Women + Income = WINcome
2021-2025 Grantmaking Program Will Feature Cash Assistance Component
Even in 2021, too many women’s paths to prosperity remain obstructed by their gender, race, class, or zip code. Their paths are even more challenging to navigate when they experience multiple, intersecting barriers. As a result, WFCO is centering gender, racial, and economic equity in our 2021-2025 strategic framework. When women have resources and flexibility, such as cash assistance, they can decide how to best move their lives and their families forward.
Building on what we’ve learned through WAGES (Women Achieving Greater Economic Security), the WFCO Relief Fund and partners, WFCO is excited to launch WINcome, a program designed to address the economic realities of women in Colorado.
Through grant investments and partnerships, WFCO will demonstrate that individuals can advance economically when they are trusted to make their own decisions about what they & their families need through flexible and holistic resources. WINcome grants will support Colorado women who participate in programs offered by grantee partners by providing direct cash assistance to supplement, not replace, their income and other benefits they may receive through public and nonprofit programs. WINcome grants also advance systemic changes that support gender, racial, and economic equity for Colorado women and families.
The proof is in the pay: Cash assistance is an effective economic equity strategy
Across the country and around the world, there is expanded interest in direct cash assistance, a proven anti-poverty strategy. Giving money to those who need it most and trusting individuals to spend it as they choose is rooted in long-standing practices of marginalized communities coming together to invest in each other. Nonprofits and governments have seen remarkable outcomes among recipients of monthly cash assistance payments. Additionally, research from California to Canada to Colorado shows that directly providing cash assistance to individuals who earn low-incomes is an effective economic mobility tactic.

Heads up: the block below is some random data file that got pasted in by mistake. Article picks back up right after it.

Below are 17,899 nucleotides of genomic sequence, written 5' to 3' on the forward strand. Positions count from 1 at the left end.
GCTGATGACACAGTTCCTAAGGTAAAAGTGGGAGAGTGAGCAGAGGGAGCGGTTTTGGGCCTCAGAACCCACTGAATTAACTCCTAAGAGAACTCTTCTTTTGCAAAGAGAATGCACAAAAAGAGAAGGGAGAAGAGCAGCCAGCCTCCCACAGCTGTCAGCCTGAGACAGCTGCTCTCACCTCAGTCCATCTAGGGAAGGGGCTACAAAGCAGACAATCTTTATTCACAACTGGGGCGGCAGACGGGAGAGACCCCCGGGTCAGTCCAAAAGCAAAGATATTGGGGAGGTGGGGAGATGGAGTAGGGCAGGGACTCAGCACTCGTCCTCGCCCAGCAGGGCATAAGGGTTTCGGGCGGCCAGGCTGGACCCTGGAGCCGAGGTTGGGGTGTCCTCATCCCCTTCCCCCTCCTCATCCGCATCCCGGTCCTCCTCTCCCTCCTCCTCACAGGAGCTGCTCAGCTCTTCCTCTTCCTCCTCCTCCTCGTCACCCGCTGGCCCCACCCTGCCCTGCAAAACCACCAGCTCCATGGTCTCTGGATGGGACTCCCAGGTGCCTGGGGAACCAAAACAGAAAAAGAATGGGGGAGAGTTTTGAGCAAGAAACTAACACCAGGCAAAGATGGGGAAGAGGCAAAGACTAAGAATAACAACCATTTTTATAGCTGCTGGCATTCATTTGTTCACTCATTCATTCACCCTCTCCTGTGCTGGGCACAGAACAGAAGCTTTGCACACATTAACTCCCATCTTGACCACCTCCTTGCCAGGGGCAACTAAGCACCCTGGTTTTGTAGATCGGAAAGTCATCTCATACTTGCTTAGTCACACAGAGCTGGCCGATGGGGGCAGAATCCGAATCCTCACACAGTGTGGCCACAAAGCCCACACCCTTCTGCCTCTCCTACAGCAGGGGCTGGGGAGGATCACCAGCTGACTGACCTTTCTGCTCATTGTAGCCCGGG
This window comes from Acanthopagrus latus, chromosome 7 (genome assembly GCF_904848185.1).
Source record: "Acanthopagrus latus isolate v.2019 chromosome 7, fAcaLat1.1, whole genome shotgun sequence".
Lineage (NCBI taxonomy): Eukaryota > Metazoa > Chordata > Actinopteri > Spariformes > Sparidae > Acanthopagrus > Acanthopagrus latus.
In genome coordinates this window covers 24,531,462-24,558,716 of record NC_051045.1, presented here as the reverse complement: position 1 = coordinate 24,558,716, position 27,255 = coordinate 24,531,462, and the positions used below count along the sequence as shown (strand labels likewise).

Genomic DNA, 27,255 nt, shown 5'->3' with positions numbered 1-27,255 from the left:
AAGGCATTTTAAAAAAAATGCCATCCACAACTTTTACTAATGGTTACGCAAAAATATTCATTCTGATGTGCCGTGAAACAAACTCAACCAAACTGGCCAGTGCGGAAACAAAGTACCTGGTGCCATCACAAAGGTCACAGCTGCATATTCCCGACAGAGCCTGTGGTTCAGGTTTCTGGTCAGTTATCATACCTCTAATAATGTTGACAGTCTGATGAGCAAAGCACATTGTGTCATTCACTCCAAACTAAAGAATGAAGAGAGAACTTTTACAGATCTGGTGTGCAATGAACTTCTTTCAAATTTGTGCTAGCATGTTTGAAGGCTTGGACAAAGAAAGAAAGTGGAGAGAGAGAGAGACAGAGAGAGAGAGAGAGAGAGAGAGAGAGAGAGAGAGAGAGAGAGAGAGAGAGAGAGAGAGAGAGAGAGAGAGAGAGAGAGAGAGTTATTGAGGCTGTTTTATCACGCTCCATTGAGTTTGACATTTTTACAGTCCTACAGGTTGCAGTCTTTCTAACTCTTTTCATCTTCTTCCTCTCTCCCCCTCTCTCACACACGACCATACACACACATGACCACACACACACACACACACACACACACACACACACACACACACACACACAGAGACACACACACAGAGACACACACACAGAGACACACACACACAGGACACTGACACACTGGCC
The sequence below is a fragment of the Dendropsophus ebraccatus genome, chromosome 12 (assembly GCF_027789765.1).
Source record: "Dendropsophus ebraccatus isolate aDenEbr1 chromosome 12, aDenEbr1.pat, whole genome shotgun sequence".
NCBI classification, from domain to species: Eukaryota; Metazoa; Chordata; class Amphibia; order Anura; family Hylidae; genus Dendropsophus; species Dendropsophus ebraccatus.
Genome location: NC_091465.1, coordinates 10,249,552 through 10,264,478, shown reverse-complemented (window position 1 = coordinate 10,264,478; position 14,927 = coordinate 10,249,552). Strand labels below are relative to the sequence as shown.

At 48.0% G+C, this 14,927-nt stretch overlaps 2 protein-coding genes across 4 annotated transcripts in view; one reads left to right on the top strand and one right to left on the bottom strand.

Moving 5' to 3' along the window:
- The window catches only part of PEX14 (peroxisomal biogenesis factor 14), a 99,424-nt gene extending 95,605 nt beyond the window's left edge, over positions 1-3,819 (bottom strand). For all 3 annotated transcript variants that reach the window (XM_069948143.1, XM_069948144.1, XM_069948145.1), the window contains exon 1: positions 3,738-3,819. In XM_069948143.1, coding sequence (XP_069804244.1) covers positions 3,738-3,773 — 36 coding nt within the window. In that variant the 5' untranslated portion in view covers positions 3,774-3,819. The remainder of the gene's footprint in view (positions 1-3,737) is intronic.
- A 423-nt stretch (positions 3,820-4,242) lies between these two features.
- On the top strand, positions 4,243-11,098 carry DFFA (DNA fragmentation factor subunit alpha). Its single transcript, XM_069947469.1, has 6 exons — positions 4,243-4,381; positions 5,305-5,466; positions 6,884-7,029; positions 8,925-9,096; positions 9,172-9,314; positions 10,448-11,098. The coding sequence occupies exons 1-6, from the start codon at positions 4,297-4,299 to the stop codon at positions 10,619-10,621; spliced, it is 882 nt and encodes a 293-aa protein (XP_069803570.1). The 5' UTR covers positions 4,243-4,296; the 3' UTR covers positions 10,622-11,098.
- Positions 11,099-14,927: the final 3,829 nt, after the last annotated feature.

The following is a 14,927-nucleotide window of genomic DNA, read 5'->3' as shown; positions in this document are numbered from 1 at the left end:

- In 2018, Foundations for Social Change in Vancouver provided 50 people experiencing homelessness with approximately $6,000 USD. At the end of the year, the people who received cash assistance moved into stable housing faster than those who did not receive cash, and they saved enough money to maintain financial self-sufficiency over the year of follow-up.
- In 2019, the Stockton Economic Empowerment Distribution (SEED), funded by philanthropic donations, gave 125 low-income individuals $500 a month for two years to use as they needed. The income reduced recipients’ income volatility and better prepared them for unexpected expenses. More importantly, it positively impacted recipients’ mental health and full-time employment grew among the recipients.
- Through our own WAGES grantee cohort and our WFCO Relief Fund, WFCO has also seen the power that cash has to transform opportunity, increase financial stability, and reduce the impacts of systemic inequities.
“our donation is allowing me to continue my education in early childhood without the worry of rent for the month of June. Thanks to you, I am enrolled in summer courses for two more classes to obtain my teacher’s certificate. – Participant, Pueblo Community College
Participants in cash assistance programs often work and earn more